The observability of causes and the frequency with which observations can be made should affect the beliefs being held. When causes can be directly observed, then respective beliefs can be induced rather easily from a few observations (Lagnado and Sloman, 2002; Fernbach and Sloman, 2009). Therefore, people in different cultural groups should hold similar causal beliefs about observable causes, as long as the environments in which they live, and thus the observations to be made, are the same. However, when the observed factors cannot account for the events to be explained, hidden causes have to be inferred from observable clues. As the number of observations is often rather small, there is generally a large number of hypotheses about unobserved causes that may explain the data (Steyvers et al., 2003). In this case, higher-order theories of a domain become more important, as they constrain the number of potential causal hypotheses. This entails that causal beliefs in different cultural groups should align more with respect to observable causes than with respect to unobservable causes. In addition, causal beliefs about observable causes should be less affected by higher-order theories than causal beliefs about hidden causes.
Higher-order theories, however, are not independent of the observable evidence, but they are underdetermined by the evidence (Kemp et al., 2010). Therefore, many higher order theories are compatible with a set of observations. For example, in medicine a number of highly elaborate theories of illness have been proposed (e.g., traditional Chinese medicine, Ayurvedic medicine, Western bio-medical medicine). All of these systems can account for a vast variety of observable illnesses and provide recommendations for—more or less—effective treatments. Therefore, it is not surprising that all of these systems are currently used by medical practitioners and are taught at universities. By contrast, causal models of particular issues have to directly conform to the observations made. Therefore, these models have to be revised more frequently than higher-order theories to account for new observations. This leads to the expectation that across different cultural groups, less variability should be found between causal models for particular issues than between higher-order causal theories, as long as the environment in which the groups live is roughly the same.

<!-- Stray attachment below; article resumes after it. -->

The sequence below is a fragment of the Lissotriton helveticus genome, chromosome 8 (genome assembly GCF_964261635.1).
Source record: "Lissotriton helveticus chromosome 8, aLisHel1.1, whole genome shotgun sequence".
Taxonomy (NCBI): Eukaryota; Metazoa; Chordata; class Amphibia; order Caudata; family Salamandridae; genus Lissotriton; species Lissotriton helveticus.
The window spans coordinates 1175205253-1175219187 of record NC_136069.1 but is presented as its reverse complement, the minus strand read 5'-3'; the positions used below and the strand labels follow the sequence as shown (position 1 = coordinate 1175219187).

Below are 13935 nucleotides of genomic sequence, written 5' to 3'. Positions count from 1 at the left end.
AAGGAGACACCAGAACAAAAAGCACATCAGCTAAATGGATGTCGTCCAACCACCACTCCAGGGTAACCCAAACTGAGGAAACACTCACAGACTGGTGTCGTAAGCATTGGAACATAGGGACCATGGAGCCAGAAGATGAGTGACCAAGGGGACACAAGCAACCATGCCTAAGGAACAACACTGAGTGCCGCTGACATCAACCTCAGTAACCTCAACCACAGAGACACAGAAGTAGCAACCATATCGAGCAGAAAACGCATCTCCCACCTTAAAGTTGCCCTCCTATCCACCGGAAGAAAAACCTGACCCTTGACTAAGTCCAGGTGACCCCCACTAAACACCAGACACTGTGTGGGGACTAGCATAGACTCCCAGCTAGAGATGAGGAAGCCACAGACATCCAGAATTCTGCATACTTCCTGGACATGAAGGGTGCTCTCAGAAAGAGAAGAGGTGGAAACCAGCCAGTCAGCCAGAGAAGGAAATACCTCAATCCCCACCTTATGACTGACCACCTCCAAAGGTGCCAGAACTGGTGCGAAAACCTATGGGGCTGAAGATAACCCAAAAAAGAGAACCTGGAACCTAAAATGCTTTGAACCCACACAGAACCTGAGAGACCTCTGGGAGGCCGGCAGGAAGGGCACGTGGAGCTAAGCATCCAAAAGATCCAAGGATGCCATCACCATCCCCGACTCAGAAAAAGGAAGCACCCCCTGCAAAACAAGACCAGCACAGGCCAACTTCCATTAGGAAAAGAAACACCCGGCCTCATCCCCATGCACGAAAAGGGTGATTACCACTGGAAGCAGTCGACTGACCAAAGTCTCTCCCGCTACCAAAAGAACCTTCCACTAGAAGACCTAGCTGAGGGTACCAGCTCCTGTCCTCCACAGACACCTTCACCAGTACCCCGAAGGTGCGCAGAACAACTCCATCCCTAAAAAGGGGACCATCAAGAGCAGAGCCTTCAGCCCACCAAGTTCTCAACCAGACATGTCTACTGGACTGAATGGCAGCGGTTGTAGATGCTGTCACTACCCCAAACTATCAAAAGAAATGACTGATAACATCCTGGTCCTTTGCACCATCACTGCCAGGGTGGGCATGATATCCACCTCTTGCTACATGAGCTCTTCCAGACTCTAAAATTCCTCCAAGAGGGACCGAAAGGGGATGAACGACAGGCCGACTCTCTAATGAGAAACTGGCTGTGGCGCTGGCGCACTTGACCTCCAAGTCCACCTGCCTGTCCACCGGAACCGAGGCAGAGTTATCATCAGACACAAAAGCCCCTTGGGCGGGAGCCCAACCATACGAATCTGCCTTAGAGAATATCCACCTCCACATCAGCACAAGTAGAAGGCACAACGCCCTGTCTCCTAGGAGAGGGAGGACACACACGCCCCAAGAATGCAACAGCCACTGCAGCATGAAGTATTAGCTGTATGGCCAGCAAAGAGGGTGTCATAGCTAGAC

All theories of causal learning and reasoning assume that causal knowledge is functional. It not only allows us to explain events, but also to act and achieve goals. In other words, it not only serves epistemic, but also pragmatic goals (cf. Wellen and Danks, 2014). First, causal knowledge and reasoning can be used to make a diagnostic judgment and/or categorize a certain case. The causal model theory of categorization (Rehder and Hastie, 2001; Rehder, 2003) assumes that respective judgments are based on assumptions about the causal relations within a category. Based on the causal model of a category, the likelihood of observing a particular case can be derived. In turn, it can be inferred how likely the observed case belongs to the respective category. For example, when encountering a person showing symptoms of depression, a causal model of depression can be used to judge whether depression as an illness is present. This entails that causal assumptions and not merely observed symptoms should determine diagnostic judgments.